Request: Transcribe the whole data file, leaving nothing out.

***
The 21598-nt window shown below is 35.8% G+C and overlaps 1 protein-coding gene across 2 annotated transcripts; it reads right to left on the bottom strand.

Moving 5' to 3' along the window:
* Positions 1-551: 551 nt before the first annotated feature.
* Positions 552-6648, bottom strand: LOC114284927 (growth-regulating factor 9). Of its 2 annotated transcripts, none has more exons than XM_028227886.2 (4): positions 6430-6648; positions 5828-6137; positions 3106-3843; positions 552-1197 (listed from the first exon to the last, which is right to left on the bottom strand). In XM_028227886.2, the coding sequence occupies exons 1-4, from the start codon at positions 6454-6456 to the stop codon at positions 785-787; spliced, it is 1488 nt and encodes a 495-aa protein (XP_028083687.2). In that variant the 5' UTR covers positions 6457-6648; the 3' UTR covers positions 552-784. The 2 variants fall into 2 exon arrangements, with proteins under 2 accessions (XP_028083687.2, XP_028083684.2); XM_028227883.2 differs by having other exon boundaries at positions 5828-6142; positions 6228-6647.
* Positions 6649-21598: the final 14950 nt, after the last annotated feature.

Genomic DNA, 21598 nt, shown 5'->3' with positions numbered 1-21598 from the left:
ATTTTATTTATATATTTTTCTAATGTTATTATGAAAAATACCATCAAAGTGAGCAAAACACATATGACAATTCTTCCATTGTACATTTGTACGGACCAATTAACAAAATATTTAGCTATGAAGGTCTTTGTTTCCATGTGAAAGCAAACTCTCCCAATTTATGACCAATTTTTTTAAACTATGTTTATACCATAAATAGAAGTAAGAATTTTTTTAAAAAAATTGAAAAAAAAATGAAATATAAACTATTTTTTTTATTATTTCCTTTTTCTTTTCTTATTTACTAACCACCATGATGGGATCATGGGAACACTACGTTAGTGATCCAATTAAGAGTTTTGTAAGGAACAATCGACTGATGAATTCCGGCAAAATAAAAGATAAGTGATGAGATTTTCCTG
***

The 21598-nt window shown below is 35.8% G+C and overlaps 1 protein-coding gene across 2 annotated transcripts; it reads right to left on the bottom strand.

Moving 5' to 3' along the window:
* Positions 1-551: 551 nt before the first annotated feature.
* Positions 552-6648, bottom strand: LOC114284927 (growth-regulating factor 9). Of its 2 annotated transcripts, none has more exons than XM_028227886.2 (4): positions 6430-6648; positions 5828-6137; positions 3106-3843; positions 552-1197 (listed from the first exon to the last, which is right to left on the bottom strand). In XM_028227886.2, the coding sequence occupies exons 1-4, from the start codon at positions 6454-6456 to the stop codon at positions 785-787; spliced, it is 1488 nt and encodes a 495-aa protein (XP_028083687.2). In that variant the 5' UTR covers positions 6457-6648; the 3' UTR covers positions 552-784. The 2 variants fall into 2 exon arrangements, with proteins under 2 accessions (XP_028083687.2, XP_028083684.2); XM_028227883.2 differs by having other exon boundaries at positions 5828-6142; positions 6228-6647.
* Positions 6649-21598: the final 14950 nt, after the last annotated feature.

Genomic DNA, 21598 nt, shown 5'->3' with positions numbered 1-21598 from the left:
ATTTTATTTATATATTTTTCTAATGTTATTATGAAAAATACCATCAAAGTGAGCAAAACACATATGACAATTCTTCCATTGTACATTTGTACGGACCAATTAACAAAATATTTAGCTATGAAGGTCTTTGTTTCCATGTGAAAGCAAACTCTCCCAATTTATGACCAATTTTTTTAAACTATGTTTATACCATAAATAGAAGTAAGAATTTTTTTAAAAAAATTGAAAAAAAAATGAAATATAAACTATTTTTTTTATTATTTCCTTTTTCTTTTCTTATTTACTAACCACCATGATGGGATCATGGGAACACTACGTTAGTGATCCAATTAAGAGTTTTGTAAGGAACAATCGACTGATGAATTCCGGCAAAATAAAAGATAAGTGATGAGATTTTCCTG